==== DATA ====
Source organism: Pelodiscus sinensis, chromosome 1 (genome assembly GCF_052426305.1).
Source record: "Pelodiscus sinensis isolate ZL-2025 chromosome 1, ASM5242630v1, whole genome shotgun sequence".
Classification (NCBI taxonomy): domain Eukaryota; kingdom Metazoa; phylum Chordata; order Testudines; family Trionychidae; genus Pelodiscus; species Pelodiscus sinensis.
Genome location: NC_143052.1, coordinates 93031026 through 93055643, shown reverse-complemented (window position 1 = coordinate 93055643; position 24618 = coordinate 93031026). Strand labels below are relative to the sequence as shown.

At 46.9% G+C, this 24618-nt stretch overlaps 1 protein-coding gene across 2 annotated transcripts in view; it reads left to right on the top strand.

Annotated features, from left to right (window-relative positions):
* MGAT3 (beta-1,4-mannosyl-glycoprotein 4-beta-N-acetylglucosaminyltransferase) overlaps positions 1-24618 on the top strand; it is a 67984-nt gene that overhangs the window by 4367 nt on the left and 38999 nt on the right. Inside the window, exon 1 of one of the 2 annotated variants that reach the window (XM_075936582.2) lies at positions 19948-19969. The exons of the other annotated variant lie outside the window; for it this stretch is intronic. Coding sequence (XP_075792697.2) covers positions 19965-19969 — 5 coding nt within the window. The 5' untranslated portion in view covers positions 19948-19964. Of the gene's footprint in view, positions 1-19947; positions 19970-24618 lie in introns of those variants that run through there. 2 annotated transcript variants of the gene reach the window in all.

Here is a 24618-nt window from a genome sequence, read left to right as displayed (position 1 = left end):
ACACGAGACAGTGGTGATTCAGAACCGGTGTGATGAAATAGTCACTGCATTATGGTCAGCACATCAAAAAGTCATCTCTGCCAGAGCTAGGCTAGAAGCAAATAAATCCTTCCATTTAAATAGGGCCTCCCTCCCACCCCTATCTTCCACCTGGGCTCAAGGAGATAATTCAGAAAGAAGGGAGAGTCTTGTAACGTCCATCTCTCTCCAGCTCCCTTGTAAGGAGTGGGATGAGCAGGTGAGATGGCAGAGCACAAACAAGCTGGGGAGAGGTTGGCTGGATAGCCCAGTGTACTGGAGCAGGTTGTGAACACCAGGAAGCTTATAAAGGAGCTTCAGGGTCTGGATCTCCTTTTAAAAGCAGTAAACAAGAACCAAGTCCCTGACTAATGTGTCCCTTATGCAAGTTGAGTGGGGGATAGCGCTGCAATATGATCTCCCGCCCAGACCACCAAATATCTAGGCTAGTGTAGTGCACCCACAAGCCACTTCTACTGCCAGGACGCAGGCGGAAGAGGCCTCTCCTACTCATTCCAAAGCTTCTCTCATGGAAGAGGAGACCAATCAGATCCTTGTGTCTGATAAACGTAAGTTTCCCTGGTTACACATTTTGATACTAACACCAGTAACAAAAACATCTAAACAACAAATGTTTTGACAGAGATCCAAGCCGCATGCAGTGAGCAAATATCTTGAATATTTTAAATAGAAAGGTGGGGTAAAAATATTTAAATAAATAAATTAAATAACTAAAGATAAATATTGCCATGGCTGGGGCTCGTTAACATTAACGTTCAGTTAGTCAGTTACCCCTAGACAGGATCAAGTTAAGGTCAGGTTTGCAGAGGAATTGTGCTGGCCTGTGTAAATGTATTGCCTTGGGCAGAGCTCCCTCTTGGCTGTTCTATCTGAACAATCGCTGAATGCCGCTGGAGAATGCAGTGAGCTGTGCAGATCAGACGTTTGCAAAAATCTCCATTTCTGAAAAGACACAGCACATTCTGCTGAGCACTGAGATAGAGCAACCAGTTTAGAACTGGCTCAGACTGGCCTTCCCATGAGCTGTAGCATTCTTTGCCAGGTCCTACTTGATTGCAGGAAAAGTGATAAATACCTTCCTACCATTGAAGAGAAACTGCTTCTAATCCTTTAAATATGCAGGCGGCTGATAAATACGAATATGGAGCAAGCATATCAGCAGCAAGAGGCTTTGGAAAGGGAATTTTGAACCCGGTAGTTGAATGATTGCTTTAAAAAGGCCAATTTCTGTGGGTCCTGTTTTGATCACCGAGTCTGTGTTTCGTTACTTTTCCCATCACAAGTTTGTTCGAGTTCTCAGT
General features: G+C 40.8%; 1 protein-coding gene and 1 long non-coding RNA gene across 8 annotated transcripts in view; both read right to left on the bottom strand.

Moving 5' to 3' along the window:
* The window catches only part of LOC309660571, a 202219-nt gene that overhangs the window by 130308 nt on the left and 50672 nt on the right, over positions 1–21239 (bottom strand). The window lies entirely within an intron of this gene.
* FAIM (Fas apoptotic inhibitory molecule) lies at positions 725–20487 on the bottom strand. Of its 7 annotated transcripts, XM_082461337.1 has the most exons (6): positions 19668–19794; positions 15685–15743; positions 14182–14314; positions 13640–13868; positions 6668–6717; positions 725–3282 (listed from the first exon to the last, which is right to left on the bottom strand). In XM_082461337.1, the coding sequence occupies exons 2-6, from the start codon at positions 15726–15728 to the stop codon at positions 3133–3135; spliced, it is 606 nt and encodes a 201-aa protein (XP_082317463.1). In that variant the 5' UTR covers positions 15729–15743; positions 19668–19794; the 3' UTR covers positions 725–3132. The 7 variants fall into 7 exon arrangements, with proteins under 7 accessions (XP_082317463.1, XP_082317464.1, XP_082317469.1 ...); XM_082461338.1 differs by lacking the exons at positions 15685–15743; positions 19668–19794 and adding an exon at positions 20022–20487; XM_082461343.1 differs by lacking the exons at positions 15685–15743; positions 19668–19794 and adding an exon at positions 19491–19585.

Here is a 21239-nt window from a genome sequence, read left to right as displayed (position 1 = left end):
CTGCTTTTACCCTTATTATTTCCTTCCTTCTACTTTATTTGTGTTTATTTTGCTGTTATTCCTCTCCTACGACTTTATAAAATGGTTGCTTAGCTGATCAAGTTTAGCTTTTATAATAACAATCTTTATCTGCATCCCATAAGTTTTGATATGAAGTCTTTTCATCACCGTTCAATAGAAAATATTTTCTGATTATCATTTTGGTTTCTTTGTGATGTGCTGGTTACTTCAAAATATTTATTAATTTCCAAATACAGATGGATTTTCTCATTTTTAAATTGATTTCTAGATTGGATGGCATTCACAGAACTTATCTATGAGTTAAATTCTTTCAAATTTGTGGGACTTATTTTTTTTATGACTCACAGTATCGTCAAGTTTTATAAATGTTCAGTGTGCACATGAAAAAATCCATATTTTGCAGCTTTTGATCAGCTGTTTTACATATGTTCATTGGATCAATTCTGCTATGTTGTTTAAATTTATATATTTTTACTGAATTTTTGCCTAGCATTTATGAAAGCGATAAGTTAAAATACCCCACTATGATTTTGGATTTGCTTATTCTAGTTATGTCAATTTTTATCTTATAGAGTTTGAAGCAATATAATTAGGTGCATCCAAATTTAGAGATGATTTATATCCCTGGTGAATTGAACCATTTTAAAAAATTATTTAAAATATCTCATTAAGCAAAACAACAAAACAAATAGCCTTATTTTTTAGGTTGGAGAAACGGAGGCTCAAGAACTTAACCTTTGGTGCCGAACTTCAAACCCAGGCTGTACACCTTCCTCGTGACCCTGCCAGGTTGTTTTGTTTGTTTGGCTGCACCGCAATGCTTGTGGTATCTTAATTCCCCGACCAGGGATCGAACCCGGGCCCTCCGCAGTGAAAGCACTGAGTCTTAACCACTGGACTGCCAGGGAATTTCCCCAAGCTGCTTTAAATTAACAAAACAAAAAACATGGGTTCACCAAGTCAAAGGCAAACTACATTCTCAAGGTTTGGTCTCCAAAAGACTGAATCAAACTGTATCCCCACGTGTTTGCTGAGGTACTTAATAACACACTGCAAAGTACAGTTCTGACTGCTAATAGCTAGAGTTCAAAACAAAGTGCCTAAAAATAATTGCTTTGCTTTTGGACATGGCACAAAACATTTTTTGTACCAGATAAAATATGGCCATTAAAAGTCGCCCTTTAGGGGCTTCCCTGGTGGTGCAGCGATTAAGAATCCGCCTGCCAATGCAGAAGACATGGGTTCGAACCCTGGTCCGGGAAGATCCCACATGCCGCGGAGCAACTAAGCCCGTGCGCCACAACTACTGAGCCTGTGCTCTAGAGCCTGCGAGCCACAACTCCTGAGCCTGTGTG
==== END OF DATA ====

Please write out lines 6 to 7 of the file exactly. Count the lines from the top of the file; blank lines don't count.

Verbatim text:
Annotated features, from left to right (window-relative positions):
* MGAT3 (beta-1,4-mannosyl-glycoprotein 4-beta-N-acetylglucosaminyltransferase) overlaps positions 1-24618 on the top strand; it is a 67984-nt gene that overhangs the window by 4367 nt on the left and 38999 nt on the right. Inside the window, exon 1 of one of the 2 annotated variants that reach the window (XM_075936582.2) lies at positions 19948-19969. The exons of the other annotated variant lie outside the window; for it this stretch is intronic. Coding sequence (XP_075792697.2) covers positions 19965-19969 — 5 coding nt within the window. The 5' untranslated portion in view covers positions 19948-19964. Of the gene's footprint in view, positions 1-19947; positions 19970-24618 lie in introns of those variants that run through there. 2 annotated transcript variants of the gene reach the window in all.